While conceding that religions can help us cultivate “inner values”, the Dalai Lama contends that we need something more nowadays. But what apart from “inner values” can ethics ever be based upon? If he’s suggesting anything coherent, it’s not a non-religious set of ethics, but a non-religious implementation of ethics, ostensibly realized by raising behavioral constraints in society to a higher level than personal convictions. He’s suggesting something tantamount to a secularly imposed structure of ethics – an effective legislation of morality – to fill the gap left by the “inner values” that he apparently thinks have been insufficient to constrain our behavior. So it seems His Holiness is suggesting that people may continue to pursue the goals of personal religion if they wish, but we need an ethical system that has the ability to control behavior without bothering to discipline the character, motivations, and “inner values” of the society’s constituents. You know, the opposite of Jesus’ teaching about the importance of the internalization of morality and the dangers of rote legalism.
Historian and popular philosopher Will Durant, although raised Catholic, lost his faith in the following years, but always maintained a high respect for religion, and particularly for its role in society. Here’s a quote (HT Wikipedia) from his multi-volume magnum opus, The Story of Civilization.
Hence a certain tension between religion and society marks the higher stages of every civilization. Religion begins by offering magical aid to harassed and bewildered men; it culminates by giving to a people that unity of morals and belief which seems so favorable to statesmanship and art; it ends by fighting suicidally in the lost cause of the past. For as knowledge grows or alters continually, it clashes with mythology and theology, which change with geological leisureliness. Priestly control of arts and letters is then felt as a galling shackle or hateful barrier, and intellectual history takes on the character of a “conflict between science and religion.” Institutions which were at first in the hands of the clergy, like law and punishment, education and morals, marriage and divorce, tend to escape from ecclesiastical control, and become secular, perhaps profane. The intellectual classes abandon the ancient theology and—after some hesitation—the moral code allied with it; literature and philosophy become anticlerical. The movement of liberation rises to an exuberant worship of reason, and falls to a paralyzing disillusionment with every dogma and every idea. Conduct, deprived of its religious supports, deteriorates into epicurean chaos; and life itself, shorn of consoling faith, becomes a burden alike to conscious poverty and to weary wealth. In the end a society and its religion tend to fall together, like body and soul, in a harmonious death. Meanwhile among the oppressed another myth arises, gives new form to human hope, new courage to human effort, and after centuries of chaos builds another civilization.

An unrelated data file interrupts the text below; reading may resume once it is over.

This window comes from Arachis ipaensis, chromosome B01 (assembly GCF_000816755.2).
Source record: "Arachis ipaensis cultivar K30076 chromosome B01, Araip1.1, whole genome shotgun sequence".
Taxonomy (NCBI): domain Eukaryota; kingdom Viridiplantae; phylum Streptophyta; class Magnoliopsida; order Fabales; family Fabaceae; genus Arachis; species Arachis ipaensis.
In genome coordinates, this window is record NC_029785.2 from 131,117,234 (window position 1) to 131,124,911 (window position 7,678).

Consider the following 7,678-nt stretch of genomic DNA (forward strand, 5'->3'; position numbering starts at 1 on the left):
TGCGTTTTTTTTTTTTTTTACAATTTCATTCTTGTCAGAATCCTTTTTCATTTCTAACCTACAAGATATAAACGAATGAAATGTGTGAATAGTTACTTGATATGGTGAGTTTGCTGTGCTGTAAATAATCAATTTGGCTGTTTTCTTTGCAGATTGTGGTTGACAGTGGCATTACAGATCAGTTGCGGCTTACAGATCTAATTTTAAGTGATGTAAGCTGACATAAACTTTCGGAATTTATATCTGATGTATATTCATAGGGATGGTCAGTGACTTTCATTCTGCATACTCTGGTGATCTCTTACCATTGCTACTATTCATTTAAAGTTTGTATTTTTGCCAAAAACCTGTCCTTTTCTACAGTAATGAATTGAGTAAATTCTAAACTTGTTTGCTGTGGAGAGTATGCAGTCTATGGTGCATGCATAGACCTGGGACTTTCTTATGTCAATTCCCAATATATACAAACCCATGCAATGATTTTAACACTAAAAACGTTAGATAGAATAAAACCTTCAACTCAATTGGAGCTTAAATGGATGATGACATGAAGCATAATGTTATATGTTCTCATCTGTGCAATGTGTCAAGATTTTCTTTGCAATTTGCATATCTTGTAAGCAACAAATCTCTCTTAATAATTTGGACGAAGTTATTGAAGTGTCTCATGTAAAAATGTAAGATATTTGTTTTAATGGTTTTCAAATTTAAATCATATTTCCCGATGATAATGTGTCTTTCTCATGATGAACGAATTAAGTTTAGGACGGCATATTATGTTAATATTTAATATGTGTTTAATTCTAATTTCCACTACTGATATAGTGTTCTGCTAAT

The Story of Civilization, volume 1, p. 71.
It seems our society is perched upon a precipice, with one foot planted on the unmodified, rote religion of our forebears and the other foot posed mid-air, as we yearn to venture off into a secularism that scoffs at the philosophical foundation for those behavioral constraints. Will we, as the Dalai Lama suggests, lunge forward past the cliff’s edge and take flight without any of the intricately designed mechanisms of universal, absolute meaning, morality, and ethics sustaining us, supported only by the breeze and impelled only by our muscles as we beat our arms in self-confident exuberance? Or, as Durant predicted, are we destined to veer headlong and plummet down far below to be gathered with the bones of the societies that preceded us? Or do we still have a chance to turn around, chastened by the hubris of unexamined religion and unrealistic confidence in our reason alike, and walk away to apply ourselves to reworking the land our ancestors left to us?
It’ll be interesting to see where we go from here.